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Posted
May 9, 2009

Let's Roust One Another

Thoughts on the way forward in this economic crisis from Sand Hill

Let’s roust one another from the fear and stupor of the global economic crash. We have work to do to transform the economy we’ve created on the commons. It isn’t the breakdown of worldwide financial trading and credit that makes life miserable, nor would restoring the economy to its condition before the crisis make life more worth living. Returning to the way things were is no answer for how to forge a decent way of life. The rush of western culture to consume more than it needs and sell consumption around the globe as life’s highest purpose has met its logical end as simply too much of nothing much at all.

As I live and write in a little house on a small lot in Augusta, Maine, I breathe in the stoic veneer covering sharp anxiety all around this place. I’m unemployed, although I gave ample notice of my resignation last October, so my joblessness isn’t a result of the international financial mess and continuing rounds of layoffs. Savings I socked away while I had a job are paying the bills for now. I’m grateful for time to attend to important things, like my marriage, fleeting phone calls with my busy daughter, and long talks with Phoebe, our stray long-haired cat who moved in shortly after Sammy, the last of four long-lived short-hairs, died a couple years ago.

p(photo-credits). -photo by Charlie Bernstein_

There’s time to notice the last of the gritty snow melting in the drizzle of spring rain and listen for the postal truck as it climbs the long incline to our mailbox. I have abundant time to read and keep in touch with friends and neighbors, volunteer for community projects, make dinner and stir up a batch of pumpkin bread for breakfast. When the soil warms up and dries out a bit, there will be time to plant a garden and grow food that tastes better than produce from the grocery store, and visit the weekly outdoor market at the foot of our hill to buy food from people who produce it on their small farms outside town.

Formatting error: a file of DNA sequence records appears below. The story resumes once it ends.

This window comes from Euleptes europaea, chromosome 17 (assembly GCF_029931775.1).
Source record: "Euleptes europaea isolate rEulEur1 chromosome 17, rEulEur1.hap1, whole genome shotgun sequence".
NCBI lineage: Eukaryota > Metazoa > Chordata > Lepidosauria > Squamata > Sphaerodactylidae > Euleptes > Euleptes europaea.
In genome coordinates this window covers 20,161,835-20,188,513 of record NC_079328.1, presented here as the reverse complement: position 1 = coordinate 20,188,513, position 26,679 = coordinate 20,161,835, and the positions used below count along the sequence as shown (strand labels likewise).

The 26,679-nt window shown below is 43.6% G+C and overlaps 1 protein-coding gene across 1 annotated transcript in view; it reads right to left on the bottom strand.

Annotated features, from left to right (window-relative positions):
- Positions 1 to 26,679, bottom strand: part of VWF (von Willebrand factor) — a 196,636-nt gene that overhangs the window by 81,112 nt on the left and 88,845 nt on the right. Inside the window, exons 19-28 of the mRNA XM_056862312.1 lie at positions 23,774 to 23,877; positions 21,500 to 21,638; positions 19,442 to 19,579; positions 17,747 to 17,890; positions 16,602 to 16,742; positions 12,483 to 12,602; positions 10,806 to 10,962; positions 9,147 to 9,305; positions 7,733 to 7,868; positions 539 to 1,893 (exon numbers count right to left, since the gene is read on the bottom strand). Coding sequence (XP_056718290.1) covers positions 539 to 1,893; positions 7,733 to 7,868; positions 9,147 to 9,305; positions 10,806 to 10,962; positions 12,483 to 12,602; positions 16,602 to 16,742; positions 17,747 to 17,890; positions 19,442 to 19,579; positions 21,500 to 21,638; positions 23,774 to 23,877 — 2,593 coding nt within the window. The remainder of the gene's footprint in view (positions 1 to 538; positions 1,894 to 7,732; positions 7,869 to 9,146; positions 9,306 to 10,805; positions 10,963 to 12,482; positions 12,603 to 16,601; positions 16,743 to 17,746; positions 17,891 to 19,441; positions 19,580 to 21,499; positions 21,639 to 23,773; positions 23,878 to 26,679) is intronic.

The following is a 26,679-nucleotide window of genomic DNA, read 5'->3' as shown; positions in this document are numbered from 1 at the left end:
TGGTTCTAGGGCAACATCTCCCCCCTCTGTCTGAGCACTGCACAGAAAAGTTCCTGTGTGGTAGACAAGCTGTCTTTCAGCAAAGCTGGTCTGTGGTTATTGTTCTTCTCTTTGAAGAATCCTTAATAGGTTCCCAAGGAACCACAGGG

p(photo-credits). photo by Charlie Bernstein

I’m privileged to have all I need and then some, and hope the anxious people with big mortgages and other commitments they can’t pay for will be able to restructure them, because oversized consumer debt carries unnecessary obligations that divert us from necessary ones. Mortgage lenders evicting people for lack of payment leave abandoned houses, deteriorating neighborhoods, and family and social disruption that diminish our resources for building an economy and common life that make sense. Let the homeless back into their homes, keep those on the brink of foreclosure under their debt-ridden roofs, and work out a simple arrangement for each focused on what they can contribute instead of what they can’t repay.

We need economic activity that heals instead of destroys the commons. For example, the road to my house, and maybe the one to yours, is an eyesore. The tar has crumbled for years as public funds for street maintenance have been outstripped by the costs of even basic care. Many of the old houses along its route are clad in noxious vinyl siding and need weatherization and repair. The yards could produce vegetables, fruit, and flowers where ragged lawns and broken pavement now prevail. Our neighborhood is powered by heating oil and electricity from coal-fired plants, neither one sustainable nor good for our health, while a breeze blows briskly from the river to the top of the hill, where a patch of public land owned by the local utility district could serve as a wind turbine site to generate electricity for the neighborhood.

p(photo-credits). -photo by Charlie Bernstein_